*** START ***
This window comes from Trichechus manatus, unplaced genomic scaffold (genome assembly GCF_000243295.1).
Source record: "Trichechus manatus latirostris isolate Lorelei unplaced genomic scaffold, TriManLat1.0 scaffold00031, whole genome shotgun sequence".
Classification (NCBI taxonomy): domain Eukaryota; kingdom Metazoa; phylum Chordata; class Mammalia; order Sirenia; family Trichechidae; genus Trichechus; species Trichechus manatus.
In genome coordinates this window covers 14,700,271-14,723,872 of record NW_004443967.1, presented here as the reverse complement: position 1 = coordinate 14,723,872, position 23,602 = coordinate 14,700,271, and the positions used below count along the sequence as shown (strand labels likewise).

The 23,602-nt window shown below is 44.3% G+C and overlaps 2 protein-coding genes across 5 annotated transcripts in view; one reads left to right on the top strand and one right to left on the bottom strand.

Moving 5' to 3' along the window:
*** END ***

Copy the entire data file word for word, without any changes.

This window comes from Trichechus manatus, unplaced genomic scaffold (genome assembly GCF_000243295.1).
Source record: "Trichechus manatus latirostris isolate Lorelei unplaced genomic scaffold, TriManLat1.0 scaffold00031, whole genome shotgun sequence".
Classification (NCBI taxonomy): domain Eukaryota; kingdom Metazoa; phylum Chordata; class Mammalia; order Sirenia; family Trichechidae; genus Trichechus; species Trichechus manatus.
In genome coordinates this window covers 14,700,271-14,723,872 of record NW_004443967.1, presented here as the reverse complement: position 1 = coordinate 14,723,872, position 23,602 = coordinate 14,700,271, and the positions used below count along the sequence as shown (strand labels likewise).

The 23,602-nt window shown below is 44.3% G+C and overlaps 2 protein-coding genes across 5 annotated transcripts in view; one reads left to right on the top strand and one right to left on the bottom strand.

Moving 5' to 3' along the window: